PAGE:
2. Using your values as a guide, write down how you would like to intentionally spend your money?
  3. With each intention, how much do you require? By when? Could it be an annual spend? Or an ongoing target?
To help you with this exercise, here are some of my intentions:
  • Have a ‘Get Out of Jail’ account in place / Ongoing / $15,000
  • Travel to Tasmania / Easter long weekend / $2,000
  • Travel to Japan / Christmas or February / $10,000

2. Taking stock

Every weekend, most of you will take stock of what’s in your fridge and pantries to help you make decisions on what you will need to pick up at the market to keep you nourished for the week ahead. If we do a poor job at this, then your health will suffer. If we do a great job, your will be nourished with wholesome foods for the week ahead and feel great and energised.
The same principles apply to making decisions about your money. Taking stock involves working out what you own and what you owe. It’s important that we don’t spend too much time dwelling on your current position. What’s important is that we now have a starting point, whatever that may be.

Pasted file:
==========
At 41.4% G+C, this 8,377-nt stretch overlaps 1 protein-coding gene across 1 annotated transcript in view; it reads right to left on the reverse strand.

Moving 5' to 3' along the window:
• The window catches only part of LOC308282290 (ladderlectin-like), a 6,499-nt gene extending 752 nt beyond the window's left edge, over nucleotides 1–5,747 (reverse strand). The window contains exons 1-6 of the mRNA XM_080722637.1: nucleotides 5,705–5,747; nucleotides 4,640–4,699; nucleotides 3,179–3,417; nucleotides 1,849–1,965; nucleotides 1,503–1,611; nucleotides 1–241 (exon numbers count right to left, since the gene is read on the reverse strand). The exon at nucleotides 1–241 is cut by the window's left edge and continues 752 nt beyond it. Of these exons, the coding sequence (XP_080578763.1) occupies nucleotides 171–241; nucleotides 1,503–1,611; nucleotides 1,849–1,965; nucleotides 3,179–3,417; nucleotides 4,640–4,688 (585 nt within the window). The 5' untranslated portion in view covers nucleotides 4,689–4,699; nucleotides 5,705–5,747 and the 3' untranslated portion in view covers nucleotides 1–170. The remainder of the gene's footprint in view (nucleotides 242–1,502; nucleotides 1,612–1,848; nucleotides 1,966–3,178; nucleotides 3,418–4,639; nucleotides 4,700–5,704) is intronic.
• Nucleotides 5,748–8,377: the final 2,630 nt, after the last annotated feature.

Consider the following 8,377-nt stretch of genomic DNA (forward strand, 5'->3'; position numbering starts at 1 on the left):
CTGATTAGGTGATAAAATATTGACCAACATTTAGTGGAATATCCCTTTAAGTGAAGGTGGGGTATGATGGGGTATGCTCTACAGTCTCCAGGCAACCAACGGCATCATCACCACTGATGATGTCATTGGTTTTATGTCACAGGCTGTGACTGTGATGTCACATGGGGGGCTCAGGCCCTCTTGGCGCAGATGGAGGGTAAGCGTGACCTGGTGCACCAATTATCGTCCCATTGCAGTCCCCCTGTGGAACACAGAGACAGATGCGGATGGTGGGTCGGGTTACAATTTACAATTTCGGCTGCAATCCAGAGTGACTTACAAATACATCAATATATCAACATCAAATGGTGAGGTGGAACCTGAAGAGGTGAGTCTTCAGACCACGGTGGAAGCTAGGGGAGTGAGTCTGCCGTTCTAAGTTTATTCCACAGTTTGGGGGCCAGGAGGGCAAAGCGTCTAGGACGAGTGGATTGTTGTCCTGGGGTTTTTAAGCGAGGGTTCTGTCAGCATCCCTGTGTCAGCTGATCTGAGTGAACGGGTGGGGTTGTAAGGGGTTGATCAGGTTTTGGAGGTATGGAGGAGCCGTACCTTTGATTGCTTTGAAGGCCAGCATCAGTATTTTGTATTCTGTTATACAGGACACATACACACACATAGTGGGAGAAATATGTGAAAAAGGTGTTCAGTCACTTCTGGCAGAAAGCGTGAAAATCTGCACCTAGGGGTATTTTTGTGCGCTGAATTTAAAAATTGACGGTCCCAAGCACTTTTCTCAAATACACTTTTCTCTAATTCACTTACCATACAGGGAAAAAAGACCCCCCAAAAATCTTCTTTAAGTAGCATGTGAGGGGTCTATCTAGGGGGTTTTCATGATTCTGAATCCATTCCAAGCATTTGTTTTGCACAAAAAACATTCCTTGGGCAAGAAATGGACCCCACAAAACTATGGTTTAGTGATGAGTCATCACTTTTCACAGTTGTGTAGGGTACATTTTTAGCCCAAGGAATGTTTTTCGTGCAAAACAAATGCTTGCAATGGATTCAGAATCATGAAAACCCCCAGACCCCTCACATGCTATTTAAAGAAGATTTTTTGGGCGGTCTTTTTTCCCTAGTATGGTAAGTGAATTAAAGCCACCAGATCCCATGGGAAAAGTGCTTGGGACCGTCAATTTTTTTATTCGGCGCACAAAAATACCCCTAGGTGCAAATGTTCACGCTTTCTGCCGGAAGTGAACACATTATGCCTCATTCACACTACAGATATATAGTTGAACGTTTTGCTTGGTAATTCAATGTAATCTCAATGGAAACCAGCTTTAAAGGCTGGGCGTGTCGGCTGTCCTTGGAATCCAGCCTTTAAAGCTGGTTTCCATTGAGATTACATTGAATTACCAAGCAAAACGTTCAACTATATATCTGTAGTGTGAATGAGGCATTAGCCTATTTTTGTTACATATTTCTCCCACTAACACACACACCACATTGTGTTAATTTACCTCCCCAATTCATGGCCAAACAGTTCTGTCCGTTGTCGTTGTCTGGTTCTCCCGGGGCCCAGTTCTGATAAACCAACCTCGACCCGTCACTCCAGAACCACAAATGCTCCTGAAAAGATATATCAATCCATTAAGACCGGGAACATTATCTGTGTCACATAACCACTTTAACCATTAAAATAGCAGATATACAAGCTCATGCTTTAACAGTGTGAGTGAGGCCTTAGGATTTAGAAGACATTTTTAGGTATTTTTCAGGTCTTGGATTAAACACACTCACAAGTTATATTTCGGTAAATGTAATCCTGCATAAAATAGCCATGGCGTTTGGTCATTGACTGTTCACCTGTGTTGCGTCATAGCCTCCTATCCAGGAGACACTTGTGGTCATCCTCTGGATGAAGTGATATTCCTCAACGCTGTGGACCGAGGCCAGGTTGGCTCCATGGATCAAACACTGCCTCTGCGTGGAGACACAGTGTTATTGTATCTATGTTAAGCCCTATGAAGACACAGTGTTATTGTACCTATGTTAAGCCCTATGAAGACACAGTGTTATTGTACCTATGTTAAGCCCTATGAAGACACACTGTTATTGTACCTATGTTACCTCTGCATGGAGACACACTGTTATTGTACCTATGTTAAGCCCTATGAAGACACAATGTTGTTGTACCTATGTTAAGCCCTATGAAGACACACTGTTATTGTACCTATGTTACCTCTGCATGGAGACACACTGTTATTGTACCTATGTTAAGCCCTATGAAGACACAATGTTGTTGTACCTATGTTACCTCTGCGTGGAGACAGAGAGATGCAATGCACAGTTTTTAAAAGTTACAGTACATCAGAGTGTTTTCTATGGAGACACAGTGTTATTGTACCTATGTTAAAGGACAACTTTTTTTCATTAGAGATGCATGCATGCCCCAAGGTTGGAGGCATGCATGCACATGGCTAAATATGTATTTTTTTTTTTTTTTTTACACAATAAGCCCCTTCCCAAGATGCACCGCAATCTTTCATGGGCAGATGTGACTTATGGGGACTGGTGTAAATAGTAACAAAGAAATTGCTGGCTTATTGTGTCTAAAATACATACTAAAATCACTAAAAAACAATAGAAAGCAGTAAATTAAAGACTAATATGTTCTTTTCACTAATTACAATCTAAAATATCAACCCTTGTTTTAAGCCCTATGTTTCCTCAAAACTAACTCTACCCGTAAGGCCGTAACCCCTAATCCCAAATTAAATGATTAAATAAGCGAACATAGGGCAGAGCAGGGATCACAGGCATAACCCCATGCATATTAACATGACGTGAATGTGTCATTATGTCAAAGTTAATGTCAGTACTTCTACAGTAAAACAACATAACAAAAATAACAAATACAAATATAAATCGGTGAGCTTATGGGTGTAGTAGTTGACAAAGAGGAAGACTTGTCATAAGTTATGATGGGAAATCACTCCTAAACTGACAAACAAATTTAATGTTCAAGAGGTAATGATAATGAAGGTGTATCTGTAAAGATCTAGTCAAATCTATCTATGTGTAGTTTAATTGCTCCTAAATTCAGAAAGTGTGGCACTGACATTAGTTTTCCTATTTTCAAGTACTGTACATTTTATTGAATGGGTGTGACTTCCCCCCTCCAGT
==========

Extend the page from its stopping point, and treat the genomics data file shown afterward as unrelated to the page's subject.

1. On a sheet of paper, draw out two columns labelled “Own” and “Owe”.
  2. Under the “Own” column, list all your financial assets. It’s important that we don’t list lifestyle assets (possessions, cars, etc.) here. Don’t forget your superannuation!
  3. Under the “Owe” column, list all your liabilities and associated interest rates. Don’t forget your HECS!
  4. Add up the “Own” and “Owe” columns – this is your starting financial position.

3. Align your intentions with your cash flow

Every time you get paid, a set amount of money hits your bank account. Understanding where this money goes is a vital part to building wealth. The most common form of budgeting is focused around pay cycles. This approach can often overlook periodical bills like electricity and car rego and cause significant strains on your cash flow when they fall due.